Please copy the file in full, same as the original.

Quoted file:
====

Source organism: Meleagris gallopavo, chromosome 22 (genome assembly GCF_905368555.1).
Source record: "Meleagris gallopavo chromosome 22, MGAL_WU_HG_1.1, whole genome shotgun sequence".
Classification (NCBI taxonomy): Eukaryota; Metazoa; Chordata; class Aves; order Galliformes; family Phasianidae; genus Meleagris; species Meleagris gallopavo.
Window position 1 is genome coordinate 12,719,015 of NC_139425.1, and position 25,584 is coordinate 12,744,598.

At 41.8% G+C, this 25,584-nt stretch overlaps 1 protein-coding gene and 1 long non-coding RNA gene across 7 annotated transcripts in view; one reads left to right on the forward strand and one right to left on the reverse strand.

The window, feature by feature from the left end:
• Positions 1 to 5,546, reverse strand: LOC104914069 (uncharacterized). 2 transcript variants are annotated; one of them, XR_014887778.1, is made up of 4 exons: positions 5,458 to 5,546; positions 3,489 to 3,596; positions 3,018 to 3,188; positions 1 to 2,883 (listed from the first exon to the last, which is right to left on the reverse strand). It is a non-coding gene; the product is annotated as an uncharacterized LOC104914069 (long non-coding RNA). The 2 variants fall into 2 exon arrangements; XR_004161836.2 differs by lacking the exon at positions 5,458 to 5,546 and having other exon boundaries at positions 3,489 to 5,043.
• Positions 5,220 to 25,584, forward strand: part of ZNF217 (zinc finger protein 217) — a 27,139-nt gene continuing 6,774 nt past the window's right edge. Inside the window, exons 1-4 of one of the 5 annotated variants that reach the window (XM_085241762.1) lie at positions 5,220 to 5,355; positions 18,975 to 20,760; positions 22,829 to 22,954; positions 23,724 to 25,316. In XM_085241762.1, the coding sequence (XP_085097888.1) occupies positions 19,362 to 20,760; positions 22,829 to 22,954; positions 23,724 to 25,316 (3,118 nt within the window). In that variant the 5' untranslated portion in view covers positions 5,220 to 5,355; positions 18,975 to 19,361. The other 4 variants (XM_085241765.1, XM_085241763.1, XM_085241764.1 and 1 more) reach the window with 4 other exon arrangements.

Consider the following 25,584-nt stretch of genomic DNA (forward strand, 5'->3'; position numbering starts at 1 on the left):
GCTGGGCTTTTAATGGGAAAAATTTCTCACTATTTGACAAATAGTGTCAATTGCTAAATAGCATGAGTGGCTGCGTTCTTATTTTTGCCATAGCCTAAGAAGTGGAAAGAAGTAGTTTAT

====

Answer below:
Source organism: Meleagris gallopavo, chromosome 22 (genome assembly GCF_905368555.1).
Source record: "Meleagris gallopavo chromosome 22, MGAL_WU_HG_1.1, whole genome shotgun sequence".
Classification (NCBI taxonomy): Eukaryota; Metazoa; Chordata; class Aves; order Galliformes; family Phasianidae; genus Meleagris; species Meleagris gallopavo.
Window position 1 is genome coordinate 12,719,015 of NC_139425.1, and position 25,584 is coordinate 12,744,598.

At 41.8% G+C, this 25,584-nt stretch overlaps 1 protein-coding gene and 1 long non-coding RNA gene across 7 annotated transcripts in view; one reads left to right on the forward strand and one right to left on the reverse strand.

The window, feature by feature from the left end:
• Positions 1 to 5,546, reverse strand: LOC104914069 (uncharacterized). 2 transcript variants are annotated; one of them, XR_014887778.1, is made up of 4 exons: positions 5,458 to 5,546; positions 3,489 to 3,596; positions 3,018 to 3,188; positions 1 to 2,883 (listed from the first exon to the last, which is right to left on the reverse strand). It is a non-coding gene; the product is annotated as an uncharacterized LOC104914069 (long non-coding RNA). The 2 variants fall into 2 exon arrangements; XR_004161836.2 differs by lacking the exon at positions 5,458 to 5,546 and having other exon boundaries at positions 3,489 to 5,043.
• Positions 5,220 to 25,584, forward strand: part of ZNF217 (zinc finger protein 217) — a 27,139-nt gene continuing 6,774 nt past the window's right edge. Inside the window, exons 1-4 of one of the 5 annotated variants that reach the window (XM_085241762.1) lie at positions 5,220 to 5,355; positions 18,975 to 20,760; positions 22,829 to 22,954; positions 23,724 to 25,316. In XM_085241762.1, the coding sequence (XP_085097888.1) occupies positions 19,362 to 20,760; positions 22,829 to 22,954; positions 23,724 to 25,316 (3,118 nt within the window). In that variant the 5' untranslated portion in view covers positions 5,220 to 5,355; positions 18,975 to 19,361. The other 4 variants (XM_085241765.1, XM_085241763.1, XM_085241764.1 and 1 more) reach the window with 4 other exon arrangements.

Consider the following 25,584-nt stretch of genomic DNA (forward strand, 5'->3'; position numbering starts at 1 on the left):
GCTGGGCTTTTAATGGGAAAAATTTCTCACTATTTGACAAATAGTGTCAATTGCTAAATAGCATGAGTGGCTGCGTTCTTATTTTTGCCATAGCCTAAGAAGTGGAAAGAAGTAGTTTAT